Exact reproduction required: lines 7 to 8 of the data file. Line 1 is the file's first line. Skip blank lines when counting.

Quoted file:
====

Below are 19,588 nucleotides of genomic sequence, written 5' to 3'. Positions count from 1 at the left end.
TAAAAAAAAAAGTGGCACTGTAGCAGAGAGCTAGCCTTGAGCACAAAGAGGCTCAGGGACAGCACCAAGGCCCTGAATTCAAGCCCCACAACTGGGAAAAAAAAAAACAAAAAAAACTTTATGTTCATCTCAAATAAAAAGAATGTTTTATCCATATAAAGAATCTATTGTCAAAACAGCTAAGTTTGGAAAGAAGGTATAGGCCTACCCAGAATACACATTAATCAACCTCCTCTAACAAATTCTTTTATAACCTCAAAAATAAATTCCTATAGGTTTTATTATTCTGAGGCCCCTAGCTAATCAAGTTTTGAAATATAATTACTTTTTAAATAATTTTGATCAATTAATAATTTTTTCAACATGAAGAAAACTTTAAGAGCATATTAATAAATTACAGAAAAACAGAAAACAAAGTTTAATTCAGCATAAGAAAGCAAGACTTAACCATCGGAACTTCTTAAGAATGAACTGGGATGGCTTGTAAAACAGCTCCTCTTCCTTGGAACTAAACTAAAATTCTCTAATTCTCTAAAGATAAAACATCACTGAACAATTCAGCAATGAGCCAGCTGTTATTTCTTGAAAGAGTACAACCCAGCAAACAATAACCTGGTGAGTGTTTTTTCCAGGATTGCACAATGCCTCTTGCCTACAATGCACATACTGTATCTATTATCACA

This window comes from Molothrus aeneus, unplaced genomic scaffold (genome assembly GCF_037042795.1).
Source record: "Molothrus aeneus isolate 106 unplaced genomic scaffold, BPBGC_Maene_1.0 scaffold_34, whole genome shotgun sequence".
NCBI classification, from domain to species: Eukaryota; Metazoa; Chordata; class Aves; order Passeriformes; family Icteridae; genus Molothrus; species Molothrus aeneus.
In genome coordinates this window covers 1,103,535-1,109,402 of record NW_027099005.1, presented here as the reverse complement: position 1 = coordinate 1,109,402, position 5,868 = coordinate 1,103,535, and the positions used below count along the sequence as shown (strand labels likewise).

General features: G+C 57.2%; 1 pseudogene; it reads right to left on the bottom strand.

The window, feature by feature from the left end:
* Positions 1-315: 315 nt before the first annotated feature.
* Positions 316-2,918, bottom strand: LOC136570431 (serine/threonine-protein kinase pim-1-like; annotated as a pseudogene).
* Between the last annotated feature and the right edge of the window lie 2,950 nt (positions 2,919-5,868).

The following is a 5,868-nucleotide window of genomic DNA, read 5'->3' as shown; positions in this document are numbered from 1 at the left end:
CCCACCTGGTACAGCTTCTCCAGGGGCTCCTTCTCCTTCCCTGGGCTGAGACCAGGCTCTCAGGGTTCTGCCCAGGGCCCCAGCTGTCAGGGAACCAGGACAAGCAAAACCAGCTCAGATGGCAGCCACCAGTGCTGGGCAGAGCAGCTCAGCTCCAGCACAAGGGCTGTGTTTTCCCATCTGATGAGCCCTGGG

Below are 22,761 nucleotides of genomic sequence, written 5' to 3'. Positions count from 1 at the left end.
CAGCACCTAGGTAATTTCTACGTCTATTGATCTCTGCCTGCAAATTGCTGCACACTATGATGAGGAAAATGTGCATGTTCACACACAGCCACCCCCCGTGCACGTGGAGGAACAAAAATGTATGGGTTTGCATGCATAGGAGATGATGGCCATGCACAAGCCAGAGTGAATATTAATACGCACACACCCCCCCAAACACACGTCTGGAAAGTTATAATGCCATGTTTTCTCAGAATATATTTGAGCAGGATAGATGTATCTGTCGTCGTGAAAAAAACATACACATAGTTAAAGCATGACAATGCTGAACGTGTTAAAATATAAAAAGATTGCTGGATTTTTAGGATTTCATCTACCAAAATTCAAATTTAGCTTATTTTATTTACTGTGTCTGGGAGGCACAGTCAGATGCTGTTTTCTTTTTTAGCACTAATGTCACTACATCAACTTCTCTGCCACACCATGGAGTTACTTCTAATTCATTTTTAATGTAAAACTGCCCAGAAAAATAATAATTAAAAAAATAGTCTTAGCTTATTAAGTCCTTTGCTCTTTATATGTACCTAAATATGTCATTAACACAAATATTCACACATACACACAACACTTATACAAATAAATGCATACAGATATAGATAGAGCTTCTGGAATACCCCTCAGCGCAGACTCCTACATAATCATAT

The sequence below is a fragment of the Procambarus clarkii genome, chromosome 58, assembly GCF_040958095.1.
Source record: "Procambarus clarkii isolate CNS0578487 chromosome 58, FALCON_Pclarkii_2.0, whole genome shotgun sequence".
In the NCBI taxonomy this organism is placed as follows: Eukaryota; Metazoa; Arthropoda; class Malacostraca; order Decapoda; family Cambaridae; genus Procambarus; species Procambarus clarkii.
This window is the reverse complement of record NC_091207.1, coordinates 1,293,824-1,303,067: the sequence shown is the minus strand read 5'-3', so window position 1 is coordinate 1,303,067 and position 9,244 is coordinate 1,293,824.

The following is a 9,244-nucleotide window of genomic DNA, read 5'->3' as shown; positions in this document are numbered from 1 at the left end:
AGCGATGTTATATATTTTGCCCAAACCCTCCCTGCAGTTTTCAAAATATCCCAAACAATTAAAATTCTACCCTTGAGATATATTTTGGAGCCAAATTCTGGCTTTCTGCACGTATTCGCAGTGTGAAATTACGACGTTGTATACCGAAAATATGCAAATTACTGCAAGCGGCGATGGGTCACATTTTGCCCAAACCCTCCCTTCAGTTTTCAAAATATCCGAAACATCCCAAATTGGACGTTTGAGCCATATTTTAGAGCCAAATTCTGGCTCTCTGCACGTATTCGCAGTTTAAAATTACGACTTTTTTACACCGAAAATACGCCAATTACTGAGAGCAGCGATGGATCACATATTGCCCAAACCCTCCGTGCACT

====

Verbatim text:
General features: G+C 57.2%; 1 pseudogene; it reads right to left on the bottom strand.

The window, feature by feature from the left end: